It’s when you’re fully involved in an English conversation and you don’t even give your mind a chance to start dwelling on other things that your true potential as an English speaker is realized ❗

So what it means to you as a foreign English speaker in practical terms? Simple enough – the busier you are at any given moment, the bigger the chance that you’ll be more confident as an English speaker!

You have to understand that the speech process has little to do with your conscious mind, and quite often you’ll find that the more effort you make into creating perfect English sentences in your head, the more hesitant and interrupted your speech becomes.

A truly fluent speech is a spontaneous process, and you kind of have to allow it to happen on its own while your mind is engaged with tasks at hand. It’s very similar to when you’re driving a car and you can do it very well under normal circumstances but at the moment someone who you want to impress with your driving skills sits next to you, you get very conscious of your driving style, you feel clumsy, and you may even make errors of judgment while driving.

A similar thing is happening to me whenever I’m playing a guitar in front of a few people – I get very nervous, I start getting chords wrong, strumming pattern gets messed up, but none of it happens when I practice guitar play on my own. It’s like a bad magic, but in reality it’s all very simple – the moment you become conscious of your own performance, the performance itself may deteriorate big time!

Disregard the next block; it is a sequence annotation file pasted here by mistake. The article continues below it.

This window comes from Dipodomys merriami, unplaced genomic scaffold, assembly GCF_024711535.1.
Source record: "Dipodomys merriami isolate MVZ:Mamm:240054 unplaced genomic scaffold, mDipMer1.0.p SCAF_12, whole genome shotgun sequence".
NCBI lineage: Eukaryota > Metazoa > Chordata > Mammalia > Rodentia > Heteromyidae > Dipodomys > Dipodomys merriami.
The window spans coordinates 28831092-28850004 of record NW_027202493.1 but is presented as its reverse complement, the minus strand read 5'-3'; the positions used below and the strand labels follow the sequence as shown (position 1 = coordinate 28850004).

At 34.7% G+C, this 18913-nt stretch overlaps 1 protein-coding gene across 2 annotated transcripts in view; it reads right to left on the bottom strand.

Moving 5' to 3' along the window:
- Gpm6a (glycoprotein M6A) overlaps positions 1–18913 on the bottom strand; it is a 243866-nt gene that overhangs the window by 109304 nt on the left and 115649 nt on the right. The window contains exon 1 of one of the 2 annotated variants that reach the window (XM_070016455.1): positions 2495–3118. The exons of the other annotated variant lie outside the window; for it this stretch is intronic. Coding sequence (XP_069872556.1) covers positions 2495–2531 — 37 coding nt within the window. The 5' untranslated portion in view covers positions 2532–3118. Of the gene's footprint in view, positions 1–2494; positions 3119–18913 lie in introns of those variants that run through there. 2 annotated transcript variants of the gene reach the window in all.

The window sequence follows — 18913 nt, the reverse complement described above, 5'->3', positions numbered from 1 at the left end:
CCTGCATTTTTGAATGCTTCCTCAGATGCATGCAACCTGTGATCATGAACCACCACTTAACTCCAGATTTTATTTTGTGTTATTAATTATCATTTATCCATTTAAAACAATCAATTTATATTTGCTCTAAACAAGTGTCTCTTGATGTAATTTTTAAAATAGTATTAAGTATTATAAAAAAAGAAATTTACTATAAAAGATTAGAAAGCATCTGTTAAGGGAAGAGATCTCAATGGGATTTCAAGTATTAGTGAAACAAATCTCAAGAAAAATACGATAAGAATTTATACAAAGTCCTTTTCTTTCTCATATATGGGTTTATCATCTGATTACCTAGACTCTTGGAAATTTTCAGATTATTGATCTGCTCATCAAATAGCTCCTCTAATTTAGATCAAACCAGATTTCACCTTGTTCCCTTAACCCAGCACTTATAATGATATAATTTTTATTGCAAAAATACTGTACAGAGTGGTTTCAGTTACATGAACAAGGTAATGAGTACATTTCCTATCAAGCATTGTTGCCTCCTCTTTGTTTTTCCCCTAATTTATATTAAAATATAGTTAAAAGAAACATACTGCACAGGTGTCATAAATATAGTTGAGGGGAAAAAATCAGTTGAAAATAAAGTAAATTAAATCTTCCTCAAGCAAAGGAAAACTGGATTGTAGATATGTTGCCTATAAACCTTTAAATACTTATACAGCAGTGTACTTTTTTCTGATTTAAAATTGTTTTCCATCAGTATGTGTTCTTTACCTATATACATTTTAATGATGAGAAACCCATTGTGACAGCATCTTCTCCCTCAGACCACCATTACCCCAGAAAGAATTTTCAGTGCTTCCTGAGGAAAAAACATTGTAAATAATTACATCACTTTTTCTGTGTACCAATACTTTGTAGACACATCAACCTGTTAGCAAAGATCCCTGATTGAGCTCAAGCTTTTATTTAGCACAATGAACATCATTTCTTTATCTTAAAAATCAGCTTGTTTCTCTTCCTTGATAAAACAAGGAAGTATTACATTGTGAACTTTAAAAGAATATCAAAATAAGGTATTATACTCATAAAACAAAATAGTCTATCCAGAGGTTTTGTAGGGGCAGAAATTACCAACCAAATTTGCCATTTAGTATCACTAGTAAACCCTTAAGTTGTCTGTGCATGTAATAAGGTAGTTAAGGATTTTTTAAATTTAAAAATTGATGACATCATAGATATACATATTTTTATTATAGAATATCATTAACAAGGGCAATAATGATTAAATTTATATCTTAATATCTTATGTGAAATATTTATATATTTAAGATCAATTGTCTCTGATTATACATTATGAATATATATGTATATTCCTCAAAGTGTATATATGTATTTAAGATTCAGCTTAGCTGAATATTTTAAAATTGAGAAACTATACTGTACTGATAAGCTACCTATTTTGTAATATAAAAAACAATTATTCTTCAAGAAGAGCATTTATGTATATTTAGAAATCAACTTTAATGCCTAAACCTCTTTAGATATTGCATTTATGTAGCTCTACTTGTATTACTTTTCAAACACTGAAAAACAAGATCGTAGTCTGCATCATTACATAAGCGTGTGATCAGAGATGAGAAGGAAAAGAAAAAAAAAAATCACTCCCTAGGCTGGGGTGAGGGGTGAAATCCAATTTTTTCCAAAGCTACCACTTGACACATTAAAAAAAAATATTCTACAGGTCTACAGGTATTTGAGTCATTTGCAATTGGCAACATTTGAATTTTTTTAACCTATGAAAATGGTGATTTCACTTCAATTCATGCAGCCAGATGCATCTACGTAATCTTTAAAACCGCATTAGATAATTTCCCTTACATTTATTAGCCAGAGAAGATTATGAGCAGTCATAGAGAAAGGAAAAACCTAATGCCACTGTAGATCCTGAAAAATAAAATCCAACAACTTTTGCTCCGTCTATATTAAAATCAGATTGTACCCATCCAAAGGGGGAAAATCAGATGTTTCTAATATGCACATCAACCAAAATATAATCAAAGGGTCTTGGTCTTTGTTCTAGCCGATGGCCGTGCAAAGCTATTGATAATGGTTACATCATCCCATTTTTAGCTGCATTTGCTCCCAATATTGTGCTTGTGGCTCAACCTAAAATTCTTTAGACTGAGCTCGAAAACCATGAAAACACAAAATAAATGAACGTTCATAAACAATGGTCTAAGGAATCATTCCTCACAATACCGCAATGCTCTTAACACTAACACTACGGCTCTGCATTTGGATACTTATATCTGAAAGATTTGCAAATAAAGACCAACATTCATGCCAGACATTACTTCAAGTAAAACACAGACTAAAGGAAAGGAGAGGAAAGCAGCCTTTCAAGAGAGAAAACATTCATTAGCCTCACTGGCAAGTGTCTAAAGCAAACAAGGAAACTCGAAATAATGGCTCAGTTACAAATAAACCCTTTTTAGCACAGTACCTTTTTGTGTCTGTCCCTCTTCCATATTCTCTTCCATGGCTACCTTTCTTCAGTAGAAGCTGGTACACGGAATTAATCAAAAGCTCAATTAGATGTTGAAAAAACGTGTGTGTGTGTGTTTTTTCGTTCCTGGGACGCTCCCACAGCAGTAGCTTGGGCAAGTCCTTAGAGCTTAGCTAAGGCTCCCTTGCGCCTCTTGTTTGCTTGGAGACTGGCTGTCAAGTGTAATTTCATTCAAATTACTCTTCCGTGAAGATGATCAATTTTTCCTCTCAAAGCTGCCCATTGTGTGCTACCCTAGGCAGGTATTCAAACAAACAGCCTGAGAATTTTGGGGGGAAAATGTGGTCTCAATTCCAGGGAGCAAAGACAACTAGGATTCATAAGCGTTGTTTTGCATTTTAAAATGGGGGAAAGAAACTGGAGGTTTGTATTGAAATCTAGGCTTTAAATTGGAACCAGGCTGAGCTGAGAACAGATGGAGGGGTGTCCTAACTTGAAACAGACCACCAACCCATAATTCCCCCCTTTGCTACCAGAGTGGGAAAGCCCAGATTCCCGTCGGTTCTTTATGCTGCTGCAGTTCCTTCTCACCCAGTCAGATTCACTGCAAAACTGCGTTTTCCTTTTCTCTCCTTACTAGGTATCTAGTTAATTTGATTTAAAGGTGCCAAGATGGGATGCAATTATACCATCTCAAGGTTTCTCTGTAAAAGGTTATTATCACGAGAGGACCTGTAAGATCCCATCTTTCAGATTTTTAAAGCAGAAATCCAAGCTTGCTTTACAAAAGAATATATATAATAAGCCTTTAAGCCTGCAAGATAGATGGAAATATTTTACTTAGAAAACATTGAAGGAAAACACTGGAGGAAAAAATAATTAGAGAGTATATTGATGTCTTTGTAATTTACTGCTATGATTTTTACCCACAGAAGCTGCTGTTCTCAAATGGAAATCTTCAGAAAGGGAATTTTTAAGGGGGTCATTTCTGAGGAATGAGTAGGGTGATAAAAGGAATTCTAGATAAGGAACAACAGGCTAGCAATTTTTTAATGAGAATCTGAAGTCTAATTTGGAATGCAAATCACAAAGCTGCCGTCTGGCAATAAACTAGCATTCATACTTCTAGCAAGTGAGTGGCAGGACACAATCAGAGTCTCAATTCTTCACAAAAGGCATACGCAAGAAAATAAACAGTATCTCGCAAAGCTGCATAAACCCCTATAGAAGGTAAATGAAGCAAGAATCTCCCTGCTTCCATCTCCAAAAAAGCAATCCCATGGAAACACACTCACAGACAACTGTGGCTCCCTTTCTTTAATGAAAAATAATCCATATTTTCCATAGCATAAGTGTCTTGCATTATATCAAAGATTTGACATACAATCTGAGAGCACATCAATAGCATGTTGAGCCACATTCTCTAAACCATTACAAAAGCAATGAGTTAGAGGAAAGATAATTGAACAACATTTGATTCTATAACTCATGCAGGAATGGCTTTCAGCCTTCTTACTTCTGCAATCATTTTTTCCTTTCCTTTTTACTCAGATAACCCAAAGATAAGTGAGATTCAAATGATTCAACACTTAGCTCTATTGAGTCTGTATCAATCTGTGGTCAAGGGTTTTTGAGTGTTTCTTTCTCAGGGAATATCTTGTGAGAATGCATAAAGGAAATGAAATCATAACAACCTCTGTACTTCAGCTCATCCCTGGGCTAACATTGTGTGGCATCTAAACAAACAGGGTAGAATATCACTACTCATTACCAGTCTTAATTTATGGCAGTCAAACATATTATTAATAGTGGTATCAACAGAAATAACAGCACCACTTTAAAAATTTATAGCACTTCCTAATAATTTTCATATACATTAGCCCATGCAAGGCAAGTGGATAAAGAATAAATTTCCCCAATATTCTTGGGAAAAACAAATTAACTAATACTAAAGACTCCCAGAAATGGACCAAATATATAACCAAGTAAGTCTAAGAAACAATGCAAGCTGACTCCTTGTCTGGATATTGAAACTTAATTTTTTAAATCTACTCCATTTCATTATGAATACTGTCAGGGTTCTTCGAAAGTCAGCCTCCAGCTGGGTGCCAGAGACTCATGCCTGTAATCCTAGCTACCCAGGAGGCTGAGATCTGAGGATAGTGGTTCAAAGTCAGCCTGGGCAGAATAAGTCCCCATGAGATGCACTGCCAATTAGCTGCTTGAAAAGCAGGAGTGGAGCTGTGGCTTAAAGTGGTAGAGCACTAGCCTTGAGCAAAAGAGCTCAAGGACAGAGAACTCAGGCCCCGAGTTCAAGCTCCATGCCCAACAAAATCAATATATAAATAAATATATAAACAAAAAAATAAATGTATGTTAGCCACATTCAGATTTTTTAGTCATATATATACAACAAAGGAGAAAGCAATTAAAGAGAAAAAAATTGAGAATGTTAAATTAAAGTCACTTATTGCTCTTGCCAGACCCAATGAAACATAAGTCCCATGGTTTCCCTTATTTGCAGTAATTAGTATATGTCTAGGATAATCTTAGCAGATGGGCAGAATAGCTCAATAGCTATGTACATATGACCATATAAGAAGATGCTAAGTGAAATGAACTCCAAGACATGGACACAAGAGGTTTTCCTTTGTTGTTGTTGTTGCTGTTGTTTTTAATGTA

So the more conscious you become of your own English conversations, the bigger the chance you’ll get something wrong, so you just have to make sure you’re constantly preoccupied with something else at work or wherever it may be you find yourself among other English speakers.

If you’re already very busy at work on a daily basisfair enough! But there’s so much you can do to make yourself busy even during a normal working day, and here’s just a few things I would do myself when at work. It’s all common sense and some of you may think I’m being a bit too simplistic in my views that it will have some impact on your spoken English fluency, but you know what? Every little counts and it’s the simple things in life that sometimes make a big difference!

So, make it your habit being proactive rather than waiting on others to tell you what to do. I know it’s easier said than done, but all it really takes to be always on the move and in the thick of it is to reply to that e-mail you’ve been keeping in your inbox for two days straight… Pick up the phone and make that dreaded phone call to the technical department to figure out why that annoying customer can’t unsubscribe from the premium alert service.

If it’s obvious that something needs to be done, don’t leave it to others, use your initiative and make it your goal to be constantly doing something and you’ll see that your action will result in more interpersonal contact, and that’s exactly what you need to become a more fluent and confident English speaker – as much communication as possible!

Make new friends, volunteer to do things, and learn to ignore the feeling that you might be annoying for some who’ll think that this super-active idiot is trying to get a promotion or something. You’ll never please everyone, it’s actually one of the most important life lessons you’ll ever learn, so don’t get sidetracked and focus on your personal and mental development instead of what others think of you.

So by not postponing things, making sure you’re generally friendly, polite and get involved in things that are going on around you, you’ll do a big service to your spoken English fluency! 😉

Robby